Raspberry Pi netboot

[post in progress]

Promise: this post will not be another rewrite of the official documentation. Here I will deal with issues you might run into but no one of these people actually did because they’re not actually using it.

The company I work for has a very simple need: display on large monitors some data on a web page with huge size fonts in full screen.

Currently we have 20 very old machines, bought as thin clients for VDI and then, when their flash disk (think of an SSD actually slower than a spinning HDD) got fried, converted to netboot via PXE. Not difficult as the CPU is an x86 VIA Eden. The PSU though are a bit custom and only last ~3 years. We bought 20 spare PSU in 2013 and another 20 in 2016;  it’s now 2019 and the PSUs for the now obsolete thin clients are out of production. Time for a change. 

The perfect solution is indeed a Raspberry Pi 3 B+ with PoE HAT – no PSU to fry, netbootable out of the box (with those pesky netboot bugs solved, such as the inability to boot from a TFTP server on a different network), no microSD to take care of, central management (being NFS rooted), small and nice.

First caveat: don’t be a cheapskate, buy the right case. The cost is >3x, but the absolute value is not that much – you can afford 17€ vs 5€.

Second issue: don’t buy a Pi 4 yet: the dramatic changes in the internal structure of the SoC make it so different that the bootstrap firmware is now on an internal 512Kb EEPROM rather than on the boot flash/TFTP server and had to be completely rewritten. However it is still (as of October 2019) lacking the netboot code. Of course you can boot just the kernel and cmdline.txt off a microSD ad NFS mount the root fs, but you’ll end up needing a microSD anyway so part of the advantages in netbooting it would be gone.

Let’s start.

Our x86 thin clients boot off initrd – actually an initramfs – which is nice since the client becomes completely independent from the network, but eats up precious runtime RAM and has size limits. So we decided to go for readonly NFS, with sensible writeable private parts overmounted on tmpfs. The backbone for the old x86 clients is based on DSL; on rPi we’re using dietPi.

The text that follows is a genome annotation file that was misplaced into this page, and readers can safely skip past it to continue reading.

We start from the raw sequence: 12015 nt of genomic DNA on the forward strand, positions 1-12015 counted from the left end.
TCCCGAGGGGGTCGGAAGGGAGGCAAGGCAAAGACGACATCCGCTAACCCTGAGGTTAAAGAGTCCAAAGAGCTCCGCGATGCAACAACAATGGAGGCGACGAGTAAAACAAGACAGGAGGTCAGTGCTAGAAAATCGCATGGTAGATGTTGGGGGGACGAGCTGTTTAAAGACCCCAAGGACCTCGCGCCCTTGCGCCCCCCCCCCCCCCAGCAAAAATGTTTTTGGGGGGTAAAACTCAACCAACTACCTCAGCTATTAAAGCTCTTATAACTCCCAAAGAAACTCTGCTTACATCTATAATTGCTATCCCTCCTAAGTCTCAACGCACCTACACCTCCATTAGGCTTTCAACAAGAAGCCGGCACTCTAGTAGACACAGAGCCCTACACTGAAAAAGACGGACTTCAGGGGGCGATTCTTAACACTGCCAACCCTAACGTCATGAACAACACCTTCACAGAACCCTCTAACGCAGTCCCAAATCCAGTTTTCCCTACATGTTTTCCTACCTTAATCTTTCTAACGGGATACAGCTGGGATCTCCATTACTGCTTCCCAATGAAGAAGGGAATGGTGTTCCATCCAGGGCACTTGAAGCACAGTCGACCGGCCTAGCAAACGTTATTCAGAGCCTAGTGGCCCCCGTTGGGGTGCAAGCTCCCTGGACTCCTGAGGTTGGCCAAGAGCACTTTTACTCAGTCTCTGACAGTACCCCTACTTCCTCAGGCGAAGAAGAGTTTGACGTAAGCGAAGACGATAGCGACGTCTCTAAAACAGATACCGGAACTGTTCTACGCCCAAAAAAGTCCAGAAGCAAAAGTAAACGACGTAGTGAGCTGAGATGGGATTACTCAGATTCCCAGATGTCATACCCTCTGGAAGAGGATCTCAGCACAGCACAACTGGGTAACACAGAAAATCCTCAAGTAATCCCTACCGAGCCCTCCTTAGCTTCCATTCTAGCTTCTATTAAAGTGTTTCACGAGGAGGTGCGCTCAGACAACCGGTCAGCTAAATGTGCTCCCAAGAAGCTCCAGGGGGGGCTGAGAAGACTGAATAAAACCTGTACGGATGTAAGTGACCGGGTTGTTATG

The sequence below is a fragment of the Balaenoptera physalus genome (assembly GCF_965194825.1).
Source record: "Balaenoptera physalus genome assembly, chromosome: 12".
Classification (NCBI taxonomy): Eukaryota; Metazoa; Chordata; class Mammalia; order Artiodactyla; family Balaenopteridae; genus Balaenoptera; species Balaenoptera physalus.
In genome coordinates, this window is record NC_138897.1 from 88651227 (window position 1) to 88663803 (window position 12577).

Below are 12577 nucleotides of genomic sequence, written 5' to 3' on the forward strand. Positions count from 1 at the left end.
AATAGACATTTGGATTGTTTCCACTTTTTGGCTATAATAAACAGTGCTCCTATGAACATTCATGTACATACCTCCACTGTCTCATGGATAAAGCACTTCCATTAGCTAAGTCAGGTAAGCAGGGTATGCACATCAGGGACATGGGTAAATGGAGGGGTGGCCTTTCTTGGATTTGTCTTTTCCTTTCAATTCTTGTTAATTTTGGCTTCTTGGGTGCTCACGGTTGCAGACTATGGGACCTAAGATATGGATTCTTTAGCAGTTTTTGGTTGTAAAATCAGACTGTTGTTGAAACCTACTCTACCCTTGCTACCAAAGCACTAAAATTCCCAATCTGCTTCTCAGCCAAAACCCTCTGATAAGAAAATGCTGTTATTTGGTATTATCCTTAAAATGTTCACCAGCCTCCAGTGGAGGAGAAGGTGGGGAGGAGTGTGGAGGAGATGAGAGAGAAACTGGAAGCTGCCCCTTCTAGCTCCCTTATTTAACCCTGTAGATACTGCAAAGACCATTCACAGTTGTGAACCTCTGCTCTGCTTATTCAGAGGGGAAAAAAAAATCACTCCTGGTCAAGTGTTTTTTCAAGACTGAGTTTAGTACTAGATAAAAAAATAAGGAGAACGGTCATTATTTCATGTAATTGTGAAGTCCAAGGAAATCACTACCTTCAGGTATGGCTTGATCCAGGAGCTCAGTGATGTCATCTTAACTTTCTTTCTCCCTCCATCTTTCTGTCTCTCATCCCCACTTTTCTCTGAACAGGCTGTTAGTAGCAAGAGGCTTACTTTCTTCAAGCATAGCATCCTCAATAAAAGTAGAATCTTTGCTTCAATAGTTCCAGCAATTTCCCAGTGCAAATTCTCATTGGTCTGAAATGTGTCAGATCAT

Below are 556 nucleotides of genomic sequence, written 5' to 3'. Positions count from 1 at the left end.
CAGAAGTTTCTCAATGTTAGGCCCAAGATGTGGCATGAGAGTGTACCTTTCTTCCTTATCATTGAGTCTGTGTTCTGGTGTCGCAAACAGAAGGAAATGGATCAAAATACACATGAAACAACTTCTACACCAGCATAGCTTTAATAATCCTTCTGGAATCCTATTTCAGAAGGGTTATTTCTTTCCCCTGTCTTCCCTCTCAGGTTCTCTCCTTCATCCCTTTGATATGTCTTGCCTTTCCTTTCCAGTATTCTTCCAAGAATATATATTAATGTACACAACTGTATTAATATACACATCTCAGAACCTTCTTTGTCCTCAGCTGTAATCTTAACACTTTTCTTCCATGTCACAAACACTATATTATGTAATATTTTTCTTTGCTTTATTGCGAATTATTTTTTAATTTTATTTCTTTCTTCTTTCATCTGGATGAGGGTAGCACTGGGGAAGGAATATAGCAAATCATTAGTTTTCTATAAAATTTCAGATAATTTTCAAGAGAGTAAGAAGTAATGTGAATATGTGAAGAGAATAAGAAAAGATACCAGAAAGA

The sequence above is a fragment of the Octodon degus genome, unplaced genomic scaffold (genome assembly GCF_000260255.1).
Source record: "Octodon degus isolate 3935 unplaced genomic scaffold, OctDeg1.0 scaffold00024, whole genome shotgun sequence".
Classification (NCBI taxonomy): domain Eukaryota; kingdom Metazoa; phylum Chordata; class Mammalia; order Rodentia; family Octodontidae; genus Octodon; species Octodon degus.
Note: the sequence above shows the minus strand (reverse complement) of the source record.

Now, if you, like me, live in a structured network you might find that most “tutorials” for netbooting a rPi are nothing more than useless paraphrases of the sparse docs. The point is that you don’t and can’t have a do-it-all dnsmasq; you’ll probably have a centralized DHCP server with failover and relays, a TFTP server, an NFS server, and so on. So here’s some details about setting it all up.

Notes on setting up a NFS filesystem


Issue you’ll run into and how to solve them

DHCP on Windows

You can have a Windows DHCP server in lieu of the dnsmasq server or isc-dhcpd all tutorials suggest. This is rather frequent in the real, corporate world. Nothing really fancy to do here, you only need to set up option 66 as a string holding the IP address of the TFTP server. IP address, not hostname: the rPi bootload doesn’t have name resolving capabilities.

TFTP boot

Your TFTP server folder must hold the same content as the boot folder on your SD – that is the FAT32 partition that usually gets mounted under /boot – you can also mount it later but there’s no real need for that as the whole system will be readonly if you’re sane.

The actual files needed to boot a Pi are: bootcode.bin (except for the 4) (which can’t netboot yet anyway but whatever), start.elf, config.txt, (cmdline.txt

It seems there’s no real way to specify a boot path, ie to request files from a custom subfolder rather than from / – so to avoid me

NFS latency

If your NFS server is on a different subnet your NFS packets *will* be fragmented. Period. The default packet size is 8192 and there is no way a rPi can do jumbo frames. Handle fragmentation and your CPU usage will skyrocket. Plus your UDP packets will never go back and forth in the correct order, so retransmissions and timeouts are guaranteed. Just freaking lower the wsize and rsize values, on the kernel command line parameter nfsroot (after the path). You’ll have to modify cmdline.txt for that but I guess you already knew that. Maybe lowering the timeout could help as well, but I measured that just setting the NFS packet size to 1400 does wonders to your NFS performance.

PoE HAT fan

The fun part here is the whole devtree concept.


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